Pacific Coast – Lima to Paracas
We took an early-morning flight to Lima where we saw a flock of 100+ Pacific Doves by the airport. We were to see many more.
Driving down the coast we noted that all the lampposts held Neotropic Cormorants with patches of guano underneath! The sea was rough and Peruvian Boobies were seen soaring over the waves while Band-tailed and Kelp Gulls flew along the shoreline.
Our first stop was a sandy area not far from the coast. It took only a minute or two for us to find two Peruvian Thick-knees standing quietly in the scrub-covered land.
Then it was on to a site Frank had heard of but had not been too. We drove along the dry arid edge of the Atacama Desert until we found what looked like a dried lake with quite a lot of scrubby bushes. The ground was extraordinary in that it was cracked, as one would expect a dry lake bed to be, but the cracks were half a metre deep and often covered in vegetation. This made for interesting walking! Despite the challenges of the surface, we had some great birds here: Short-tailed Field-tyrant, Croaking Ground-dove and bright-orange Vermillion Flycatchers. We were seeking hummers here to and soon had both Amazilia Hummingbird and the hoped-for endemic Peruvian Sheartail.
Next, we made a stop by the shore when someone called cetaceans. There were 20+ Inshore Bottle-nosed Dolphins not far offshore and lots of birds on the beach: 100+ Grey Gulls, Kelp Gulls, Blackish Oystercatcher and Hudsonian Whimbrel. Out at sea were Peruvian Boobies, Inca Terns and a lone Red-legged Cormorant.
We stopped for lunch at a seafood restaurant overlooking some rocky mudflats, which was literally teeming with migrant waders. Wilson's Phalaropes, hundreds of Least Sandpipers, Semipalmated Sandpipers, Spotted Sandpipers, Hudsonian Whimbrels, Ruddy Turnstones, Black-bellied Plovers, a few Surfbirds, a few Red Knot, even rarities, a Curlew Sandpiper and a Sanderling (second record for Peru!). There were also many Grey-headed, Band-tailed and Kelp Gulls and offshore were 1000+ Peruvian Boobies diving into the sea.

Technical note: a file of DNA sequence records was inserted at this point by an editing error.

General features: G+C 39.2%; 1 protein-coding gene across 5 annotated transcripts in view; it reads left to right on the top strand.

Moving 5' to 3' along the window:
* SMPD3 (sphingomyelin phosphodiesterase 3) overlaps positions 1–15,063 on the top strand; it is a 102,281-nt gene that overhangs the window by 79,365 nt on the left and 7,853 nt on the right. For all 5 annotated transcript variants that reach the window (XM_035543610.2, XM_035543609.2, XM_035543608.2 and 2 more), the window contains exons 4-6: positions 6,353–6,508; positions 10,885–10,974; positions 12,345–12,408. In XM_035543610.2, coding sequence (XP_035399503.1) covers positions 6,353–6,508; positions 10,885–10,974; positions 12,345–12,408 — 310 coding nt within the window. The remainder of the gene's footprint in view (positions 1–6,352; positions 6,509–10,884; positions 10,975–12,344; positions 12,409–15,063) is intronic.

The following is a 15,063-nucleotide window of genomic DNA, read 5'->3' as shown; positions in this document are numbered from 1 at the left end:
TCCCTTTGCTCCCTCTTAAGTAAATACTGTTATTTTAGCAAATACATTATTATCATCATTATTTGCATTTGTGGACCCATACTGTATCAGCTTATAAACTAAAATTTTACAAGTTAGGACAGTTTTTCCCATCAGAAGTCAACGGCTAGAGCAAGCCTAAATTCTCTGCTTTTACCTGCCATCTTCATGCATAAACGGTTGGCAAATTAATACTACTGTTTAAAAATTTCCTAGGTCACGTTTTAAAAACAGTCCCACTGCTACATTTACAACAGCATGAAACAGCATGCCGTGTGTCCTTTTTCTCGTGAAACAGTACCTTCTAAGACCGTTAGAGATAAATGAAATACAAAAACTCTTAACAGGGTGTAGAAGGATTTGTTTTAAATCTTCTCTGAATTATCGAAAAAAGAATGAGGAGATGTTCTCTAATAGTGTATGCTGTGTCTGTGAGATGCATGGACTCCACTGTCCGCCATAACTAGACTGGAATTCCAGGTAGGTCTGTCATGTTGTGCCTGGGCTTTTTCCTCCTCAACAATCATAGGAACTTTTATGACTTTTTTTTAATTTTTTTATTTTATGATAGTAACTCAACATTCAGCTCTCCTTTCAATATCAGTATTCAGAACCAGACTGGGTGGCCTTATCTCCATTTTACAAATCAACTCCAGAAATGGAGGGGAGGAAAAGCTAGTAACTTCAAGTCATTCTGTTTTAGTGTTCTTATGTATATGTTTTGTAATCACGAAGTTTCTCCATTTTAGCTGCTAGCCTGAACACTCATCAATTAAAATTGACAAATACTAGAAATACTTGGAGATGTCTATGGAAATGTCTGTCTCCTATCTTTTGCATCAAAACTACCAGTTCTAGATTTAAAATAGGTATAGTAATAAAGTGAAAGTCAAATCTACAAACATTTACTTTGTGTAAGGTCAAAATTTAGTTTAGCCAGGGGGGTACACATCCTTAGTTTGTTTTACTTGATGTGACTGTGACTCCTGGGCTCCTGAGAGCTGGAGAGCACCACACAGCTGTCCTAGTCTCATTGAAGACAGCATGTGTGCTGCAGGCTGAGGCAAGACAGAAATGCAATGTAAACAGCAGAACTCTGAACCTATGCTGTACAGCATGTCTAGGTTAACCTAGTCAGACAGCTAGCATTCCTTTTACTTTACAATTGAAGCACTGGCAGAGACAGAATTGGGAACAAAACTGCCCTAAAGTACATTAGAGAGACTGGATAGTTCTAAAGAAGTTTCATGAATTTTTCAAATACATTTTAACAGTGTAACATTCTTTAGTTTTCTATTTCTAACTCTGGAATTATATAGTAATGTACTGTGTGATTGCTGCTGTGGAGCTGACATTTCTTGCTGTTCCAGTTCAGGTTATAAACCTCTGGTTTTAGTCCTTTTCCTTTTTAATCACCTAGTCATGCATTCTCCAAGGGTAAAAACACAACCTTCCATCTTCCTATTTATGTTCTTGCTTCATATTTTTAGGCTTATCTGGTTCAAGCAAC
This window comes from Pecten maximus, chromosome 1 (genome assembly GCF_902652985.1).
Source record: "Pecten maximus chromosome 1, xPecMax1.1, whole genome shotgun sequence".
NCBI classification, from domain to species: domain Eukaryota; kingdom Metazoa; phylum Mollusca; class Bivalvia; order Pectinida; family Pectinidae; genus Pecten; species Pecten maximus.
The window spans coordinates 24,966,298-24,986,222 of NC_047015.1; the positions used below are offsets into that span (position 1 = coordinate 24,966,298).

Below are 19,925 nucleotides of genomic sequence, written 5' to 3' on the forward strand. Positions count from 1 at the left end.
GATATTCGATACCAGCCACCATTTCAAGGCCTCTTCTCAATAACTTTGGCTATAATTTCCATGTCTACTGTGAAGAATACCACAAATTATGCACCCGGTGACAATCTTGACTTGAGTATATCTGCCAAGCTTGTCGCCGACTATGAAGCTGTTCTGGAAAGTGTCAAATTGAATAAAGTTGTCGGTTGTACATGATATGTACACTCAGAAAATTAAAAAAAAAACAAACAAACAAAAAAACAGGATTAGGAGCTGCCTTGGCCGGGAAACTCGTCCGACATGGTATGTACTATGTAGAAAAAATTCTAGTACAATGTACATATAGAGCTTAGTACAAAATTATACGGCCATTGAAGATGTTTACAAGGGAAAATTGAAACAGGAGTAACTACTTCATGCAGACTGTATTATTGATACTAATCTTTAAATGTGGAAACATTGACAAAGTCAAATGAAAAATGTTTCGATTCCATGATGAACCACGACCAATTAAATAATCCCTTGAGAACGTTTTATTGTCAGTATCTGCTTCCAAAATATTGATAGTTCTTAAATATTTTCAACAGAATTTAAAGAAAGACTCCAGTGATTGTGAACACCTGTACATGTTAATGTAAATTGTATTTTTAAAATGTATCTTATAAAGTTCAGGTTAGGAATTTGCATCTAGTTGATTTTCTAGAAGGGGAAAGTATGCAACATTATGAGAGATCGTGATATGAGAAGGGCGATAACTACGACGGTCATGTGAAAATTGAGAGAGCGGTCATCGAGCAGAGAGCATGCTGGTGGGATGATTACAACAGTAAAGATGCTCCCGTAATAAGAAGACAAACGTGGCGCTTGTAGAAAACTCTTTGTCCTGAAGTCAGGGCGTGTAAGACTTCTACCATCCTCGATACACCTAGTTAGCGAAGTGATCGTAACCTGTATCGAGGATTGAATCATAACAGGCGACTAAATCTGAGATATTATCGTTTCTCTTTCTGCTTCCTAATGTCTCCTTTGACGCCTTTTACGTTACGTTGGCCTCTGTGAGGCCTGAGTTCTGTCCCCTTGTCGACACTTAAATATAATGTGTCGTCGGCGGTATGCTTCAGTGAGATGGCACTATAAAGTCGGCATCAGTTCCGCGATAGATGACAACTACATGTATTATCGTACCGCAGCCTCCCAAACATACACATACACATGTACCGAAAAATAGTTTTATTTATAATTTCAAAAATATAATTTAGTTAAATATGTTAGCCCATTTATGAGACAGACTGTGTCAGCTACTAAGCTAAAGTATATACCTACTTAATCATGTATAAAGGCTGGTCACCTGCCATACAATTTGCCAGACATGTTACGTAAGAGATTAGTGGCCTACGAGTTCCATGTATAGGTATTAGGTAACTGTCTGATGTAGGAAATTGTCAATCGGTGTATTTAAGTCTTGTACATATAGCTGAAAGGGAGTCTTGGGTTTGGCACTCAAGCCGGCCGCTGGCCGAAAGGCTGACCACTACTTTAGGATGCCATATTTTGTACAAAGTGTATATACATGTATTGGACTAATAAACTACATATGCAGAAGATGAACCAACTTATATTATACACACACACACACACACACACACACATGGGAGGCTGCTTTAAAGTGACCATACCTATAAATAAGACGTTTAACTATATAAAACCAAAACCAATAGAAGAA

Peruvian Seaside Cincloides
We then drove on to our hotel, dropped our luggage off and were soon out again driving through the edge of the Atacama desert to the coast. En route, on the edge of town, we picked up three Coastal Miners. As we arrived at the cliff edge, Inca Terns sat on rocks beneath us and flew virtually around on heads. No sign of our target bird so we moved on a couple of few kilometres where after a short walk, we were soon watching the endemic Peruvian Seaside Cincloides (sometimes called Surf Cincloides). Continuing our walk along the cliff top, we saw more Grey, Band-tailed and Kelp Gulls, and found, on a wave-splashed rock, two more Peruvian Seaside Cincloides showing exceptionally well but being harassed by a Blackish Oystercatcher who did not like them being on his rock!
After our morning trip to the Ballestas Islands and beyond we now had the long drive back to Lima. We again stopped at the fish restaurant and saw many hundreds of birds while we lunched. New birds were Peruvian Tern, Western and Baird's Sandpipers. Out to sea was a flock of 10,000+ Peruvian Boobies stretching across half the horizon! En-route, we stopped several times adding out first dark-headed gull, a Laughing Gull on one and 25 Peruvian Thick-knees in a loose flock on another. Our final Peruvian birding was at a marsh by the roadside. A beautiful Peruvian Meadowlark sang from a fence post, White-cheeked Pintails were on the water and a Killdeer fed on the margins along with birds we had seen before.